Childhood Trauma and Depression in Adults

Childhood Trauma and Depression in Adults

Last update: 23 January, 2017

No stage is simultaneously more intense, wonderful and vulnerable than childhood. Those early experiences eternally mark not only much of the course of our lives, but also the vision we have for it.

The bond we have with our caregivers, our parents, who guide us, care for us and clothe us, provides the pillars of our development so we can grow up with security and autonomy.

But if something goes wrong, if violence, misfortune appears in our life, cutting the course of our childhood, that trace will stay there forever.

It’s a fact – a reality. And as children, as people who are not yet able to defend themselves or fully understand why there is evil or tragedy, we must digest it with all its difficulty and gravity.

Psychiatrists label these situations as “premature stress”, which are events caused by physical or emotional traumas that will largely alter the course of our development and maturity.

The wound will remain in our brains. That severe peak of stress and suffering leaves an injury, which upon reaching adulthood, causes us to have a higher risk of developing some form of depression.

child alone drawing

Lack of affection during childhood: one of the biggest causes of depression

Sometimes, it’s not necessary to reach such unfortunate extremes such as abuse or child maltreatment. Often children who grow up without family roots, or with parents who haven’t known how, or haven’t wanted to strengthen this vital link with their children, causes them to reach maturity with a great deal of shortcomings and faults.

A healthy, happy and complete childhood causes the child to grow up knowing that they are loved, and that through each of their steps, decisions and failures, they will have the unconditional and unique support of their family.

The development of their self-esteem will go hand-in-hand with the affection they receive. The child will have a positive self-concept, because it is a reflection of what they have discovered so far.

But if they instead discover emptiness, sneers and reproaches, the child will grow up not only marked by insecurity, but also with some resentment and even distrust.

If those who should have been offering him support and unconditional love only gave him the cold shoulder and a bad attitude, it’s difficult for them to reach a healthy relationship with another person. They become distrustful and fearful.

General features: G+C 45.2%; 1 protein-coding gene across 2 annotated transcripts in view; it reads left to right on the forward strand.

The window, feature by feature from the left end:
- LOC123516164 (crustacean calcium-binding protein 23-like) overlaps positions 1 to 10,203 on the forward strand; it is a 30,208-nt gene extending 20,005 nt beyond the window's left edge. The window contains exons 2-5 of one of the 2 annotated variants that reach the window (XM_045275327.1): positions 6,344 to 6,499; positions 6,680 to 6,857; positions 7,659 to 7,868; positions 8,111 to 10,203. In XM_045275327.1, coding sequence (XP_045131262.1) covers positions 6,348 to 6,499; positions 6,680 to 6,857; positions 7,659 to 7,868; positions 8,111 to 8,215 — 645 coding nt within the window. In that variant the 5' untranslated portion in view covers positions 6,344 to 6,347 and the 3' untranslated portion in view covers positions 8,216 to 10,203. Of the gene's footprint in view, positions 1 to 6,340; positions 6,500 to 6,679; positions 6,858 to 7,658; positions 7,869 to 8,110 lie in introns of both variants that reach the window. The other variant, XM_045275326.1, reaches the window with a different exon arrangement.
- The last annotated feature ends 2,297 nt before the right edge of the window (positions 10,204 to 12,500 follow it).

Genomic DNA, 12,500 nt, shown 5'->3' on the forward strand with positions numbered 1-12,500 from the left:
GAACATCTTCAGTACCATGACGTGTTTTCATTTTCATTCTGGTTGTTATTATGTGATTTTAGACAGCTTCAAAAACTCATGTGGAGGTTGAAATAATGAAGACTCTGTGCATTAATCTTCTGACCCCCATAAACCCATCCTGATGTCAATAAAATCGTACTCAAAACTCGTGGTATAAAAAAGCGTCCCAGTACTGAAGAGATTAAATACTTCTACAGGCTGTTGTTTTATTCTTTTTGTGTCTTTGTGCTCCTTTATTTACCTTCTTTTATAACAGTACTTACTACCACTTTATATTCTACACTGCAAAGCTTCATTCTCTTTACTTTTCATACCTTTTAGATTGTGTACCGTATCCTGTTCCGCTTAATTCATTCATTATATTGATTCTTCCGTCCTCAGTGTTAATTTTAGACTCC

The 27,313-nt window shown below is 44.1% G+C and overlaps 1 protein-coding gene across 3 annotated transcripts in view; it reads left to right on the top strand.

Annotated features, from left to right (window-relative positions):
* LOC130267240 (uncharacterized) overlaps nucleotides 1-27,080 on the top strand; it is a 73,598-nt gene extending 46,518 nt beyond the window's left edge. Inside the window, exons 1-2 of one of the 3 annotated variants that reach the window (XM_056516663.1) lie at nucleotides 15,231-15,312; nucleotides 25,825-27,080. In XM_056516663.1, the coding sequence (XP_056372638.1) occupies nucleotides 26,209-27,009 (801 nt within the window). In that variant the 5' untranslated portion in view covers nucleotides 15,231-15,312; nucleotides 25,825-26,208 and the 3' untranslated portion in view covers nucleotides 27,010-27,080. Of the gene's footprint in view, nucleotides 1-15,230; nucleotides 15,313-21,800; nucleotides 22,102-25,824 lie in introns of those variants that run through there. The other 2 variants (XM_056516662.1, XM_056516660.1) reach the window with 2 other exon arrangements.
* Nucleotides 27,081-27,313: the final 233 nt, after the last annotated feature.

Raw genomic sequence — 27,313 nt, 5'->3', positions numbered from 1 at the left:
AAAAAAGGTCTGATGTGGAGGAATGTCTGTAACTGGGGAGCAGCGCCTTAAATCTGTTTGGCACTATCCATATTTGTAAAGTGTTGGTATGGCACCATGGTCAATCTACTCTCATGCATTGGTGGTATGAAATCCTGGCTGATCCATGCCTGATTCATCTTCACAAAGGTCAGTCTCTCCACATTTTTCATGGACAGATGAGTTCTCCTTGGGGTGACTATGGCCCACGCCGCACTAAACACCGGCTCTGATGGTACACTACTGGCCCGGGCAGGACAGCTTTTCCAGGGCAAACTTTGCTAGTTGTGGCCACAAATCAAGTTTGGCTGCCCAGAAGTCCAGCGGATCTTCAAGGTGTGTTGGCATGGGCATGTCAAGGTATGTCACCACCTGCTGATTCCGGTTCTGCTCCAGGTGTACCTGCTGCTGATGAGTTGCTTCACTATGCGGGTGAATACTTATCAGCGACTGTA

Overcoming a difficult childhood

Psychiatrists speak of “biological vulnerability.” That is, all these traumatic or negative experiences of the past have become embedded in our experience and in our brain.

High levels of stress change and shape many of our deepest structures, and all this makes us more vulnerable people. People more likely to suffer depression upon reaching adulthood.

Now, does this mean that everyone who experienced trauma during their childhood will necessarily suffer depression? The answer is no. Each of us will face our traumatic past in a certain way. Maybe for some people these past events are a shock to overcome and fight every day.

Something to assimilate, accept and face so that life gives them a new opportunity, and the chance to be happy again.

But for others, those biological and emotional predispositions are still too heavy a load. It’s not just about dealing with a lingering memory, but it can also influence the way they relate to the world.

lonely woman forest

They may have lost confidence in themselves and everything around them. They may have difficulty maintaining friendships and even relationships. They may long for affection, but are unable to accept it for fear of being betrayed or injured.

These are profiles which can imply a certain type of chronic anxiety, hypersensitivity and emotional vulnerability that will need to be fought every day. Happiness in these cases has a high price. So, how should one cope? Obviously, with effort, willpower and a lot of social support.

Having seen all of these realities, the only thing left to remember is the importance of continuing to protect children. Never think that a child is a miniature adult.

A child is hungry for positive emotions, and is in need of experiences full of unconditional affection, words and links. A child is not an adult capable of understanding why other adults to treat them badly, nor are they capable of defending themselves. What happens during those years will be ingrained in their lives forever. Don’t ever forget it.

Always take care of little ones, and if you have suffered a difficult childhood, remember that happiness isn’t unattainable for anyone, and that it’s worth it to accept it, overcome it, and create a new life.

Images courtesy of Lucy Campbell

This text is provided for informational purposes only and does not replace consultation with a professional. If in doubt, consult your specialist.